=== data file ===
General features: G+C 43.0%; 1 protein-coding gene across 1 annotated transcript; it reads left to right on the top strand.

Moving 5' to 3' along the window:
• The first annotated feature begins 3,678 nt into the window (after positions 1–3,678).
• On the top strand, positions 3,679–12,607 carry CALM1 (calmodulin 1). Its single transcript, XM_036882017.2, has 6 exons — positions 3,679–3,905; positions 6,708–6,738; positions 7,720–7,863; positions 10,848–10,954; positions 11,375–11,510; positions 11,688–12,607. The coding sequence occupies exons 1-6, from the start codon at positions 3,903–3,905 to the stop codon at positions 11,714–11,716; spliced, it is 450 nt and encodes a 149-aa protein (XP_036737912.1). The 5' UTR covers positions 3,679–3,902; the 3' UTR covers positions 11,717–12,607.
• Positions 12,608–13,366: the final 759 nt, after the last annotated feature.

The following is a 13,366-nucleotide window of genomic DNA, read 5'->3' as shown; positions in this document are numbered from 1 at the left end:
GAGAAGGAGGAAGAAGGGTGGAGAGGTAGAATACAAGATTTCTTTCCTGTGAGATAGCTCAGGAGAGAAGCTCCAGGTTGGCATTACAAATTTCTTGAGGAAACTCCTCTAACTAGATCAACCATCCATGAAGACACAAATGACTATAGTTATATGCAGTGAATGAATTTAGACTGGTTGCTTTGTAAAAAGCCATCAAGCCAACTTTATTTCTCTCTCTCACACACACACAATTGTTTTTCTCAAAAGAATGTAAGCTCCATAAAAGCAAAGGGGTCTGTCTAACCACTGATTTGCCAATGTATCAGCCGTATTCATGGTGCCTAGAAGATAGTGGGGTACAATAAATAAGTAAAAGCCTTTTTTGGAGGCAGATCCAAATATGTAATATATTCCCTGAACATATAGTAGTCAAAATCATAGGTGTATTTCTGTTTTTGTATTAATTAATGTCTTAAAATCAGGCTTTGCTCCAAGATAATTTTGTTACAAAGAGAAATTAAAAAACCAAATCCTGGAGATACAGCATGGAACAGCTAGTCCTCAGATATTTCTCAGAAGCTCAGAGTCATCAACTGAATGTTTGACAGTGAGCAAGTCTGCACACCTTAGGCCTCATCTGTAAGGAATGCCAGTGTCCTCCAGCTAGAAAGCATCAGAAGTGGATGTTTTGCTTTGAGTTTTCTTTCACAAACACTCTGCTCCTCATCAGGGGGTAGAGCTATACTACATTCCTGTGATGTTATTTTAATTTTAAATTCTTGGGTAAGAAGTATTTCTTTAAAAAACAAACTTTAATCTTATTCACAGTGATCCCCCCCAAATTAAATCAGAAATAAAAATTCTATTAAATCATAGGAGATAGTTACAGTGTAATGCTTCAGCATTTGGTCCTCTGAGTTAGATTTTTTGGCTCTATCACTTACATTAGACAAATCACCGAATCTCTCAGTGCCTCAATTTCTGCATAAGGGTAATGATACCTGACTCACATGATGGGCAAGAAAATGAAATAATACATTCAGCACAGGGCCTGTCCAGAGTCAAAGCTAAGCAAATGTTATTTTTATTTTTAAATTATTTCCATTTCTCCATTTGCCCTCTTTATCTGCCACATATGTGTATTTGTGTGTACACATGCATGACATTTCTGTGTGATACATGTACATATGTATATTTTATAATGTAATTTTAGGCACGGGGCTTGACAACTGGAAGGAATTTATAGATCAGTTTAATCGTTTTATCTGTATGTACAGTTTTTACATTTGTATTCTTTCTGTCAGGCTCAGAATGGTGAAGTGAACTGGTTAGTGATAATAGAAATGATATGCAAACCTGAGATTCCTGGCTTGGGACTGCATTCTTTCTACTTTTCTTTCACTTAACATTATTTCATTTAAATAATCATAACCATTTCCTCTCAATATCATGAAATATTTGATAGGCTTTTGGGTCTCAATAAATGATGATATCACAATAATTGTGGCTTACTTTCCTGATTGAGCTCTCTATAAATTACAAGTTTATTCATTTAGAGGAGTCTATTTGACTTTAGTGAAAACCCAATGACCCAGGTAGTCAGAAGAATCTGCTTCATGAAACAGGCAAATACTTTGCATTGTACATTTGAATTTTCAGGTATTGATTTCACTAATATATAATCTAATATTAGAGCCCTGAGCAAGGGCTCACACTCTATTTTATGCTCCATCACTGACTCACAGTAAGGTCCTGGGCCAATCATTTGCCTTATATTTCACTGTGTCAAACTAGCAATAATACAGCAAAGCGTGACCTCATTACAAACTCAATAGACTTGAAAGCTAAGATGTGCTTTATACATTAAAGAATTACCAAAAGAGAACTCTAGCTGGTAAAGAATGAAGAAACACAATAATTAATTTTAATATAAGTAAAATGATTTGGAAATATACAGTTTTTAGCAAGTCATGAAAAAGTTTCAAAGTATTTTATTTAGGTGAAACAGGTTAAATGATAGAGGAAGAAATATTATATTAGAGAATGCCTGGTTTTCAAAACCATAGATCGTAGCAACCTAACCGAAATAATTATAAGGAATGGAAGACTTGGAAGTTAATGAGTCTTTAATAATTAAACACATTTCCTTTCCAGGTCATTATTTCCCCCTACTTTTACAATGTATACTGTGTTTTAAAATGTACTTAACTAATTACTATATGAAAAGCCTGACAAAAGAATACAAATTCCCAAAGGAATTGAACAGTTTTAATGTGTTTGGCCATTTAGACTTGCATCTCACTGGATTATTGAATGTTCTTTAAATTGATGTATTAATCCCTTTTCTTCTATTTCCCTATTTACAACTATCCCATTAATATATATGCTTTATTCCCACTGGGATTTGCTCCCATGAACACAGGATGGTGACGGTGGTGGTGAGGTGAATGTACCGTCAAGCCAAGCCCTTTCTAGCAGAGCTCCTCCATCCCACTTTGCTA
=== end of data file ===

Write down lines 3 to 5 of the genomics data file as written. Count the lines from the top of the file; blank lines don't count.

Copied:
• The first annotated feature begins 3,678 nt into the window (after positions 1–3,678).
• On the top strand, positions 3,679–12,607 carry CALM1 (calmodulin 1). Its single transcript, XM_036882017.2, has 6 exons — positions 3,679–3,905; positions 6,708–6,738; positions 7,720–7,863; positions 10,848–10,954; positions 11,375–11,510; positions 11,688–12,607. The coding sequence occupies exons 1-6, from the start codon at positions 3,903–3,905 to the stop codon at positions 11,714–11,716; spliced, it is 450 nt and encodes a 149-aa protein (XP_036737912.1). The 5' UTR covers positions 3,679–3,902; the 3' UTR covers positions 11,717–12,607.
• Positions 12,608–13,366: the final 759 nt, after the last annotated feature.